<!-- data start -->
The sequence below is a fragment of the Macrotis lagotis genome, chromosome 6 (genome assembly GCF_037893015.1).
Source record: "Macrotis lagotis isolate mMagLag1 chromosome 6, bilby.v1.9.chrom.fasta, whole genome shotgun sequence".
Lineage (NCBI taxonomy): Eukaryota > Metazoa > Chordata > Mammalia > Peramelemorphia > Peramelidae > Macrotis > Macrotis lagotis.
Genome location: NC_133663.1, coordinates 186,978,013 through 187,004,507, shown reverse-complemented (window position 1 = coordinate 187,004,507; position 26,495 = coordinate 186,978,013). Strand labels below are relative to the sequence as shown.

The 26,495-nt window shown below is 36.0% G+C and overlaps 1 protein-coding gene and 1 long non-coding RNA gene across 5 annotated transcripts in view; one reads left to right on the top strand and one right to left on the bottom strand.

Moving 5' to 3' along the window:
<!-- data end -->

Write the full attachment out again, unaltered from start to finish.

The sequence below is a fragment of the Macrotis lagotis genome, chromosome 6 (genome assembly GCF_037893015.1).
Source record: "Macrotis lagotis isolate mMagLag1 chromosome 6, bilby.v1.9.chrom.fasta, whole genome shotgun sequence".
Lineage (NCBI taxonomy): Eukaryota > Metazoa > Chordata > Mammalia > Peramelemorphia > Peramelidae > Macrotis > Macrotis lagotis.
Genome location: NC_133663.1, coordinates 186,978,013 through 187,004,507, shown reverse-complemented (window position 1 = coordinate 187,004,507; position 26,495 = coordinate 186,978,013). Strand labels below are relative to the sequence as shown.

The 26,495-nt window shown below is 36.0% G+C and overlaps 1 protein-coding gene and 1 long non-coding RNA gene across 5 annotated transcripts in view; one reads left to right on the top strand and one right to left on the bottom strand.

Moving 5' to 3' along the window: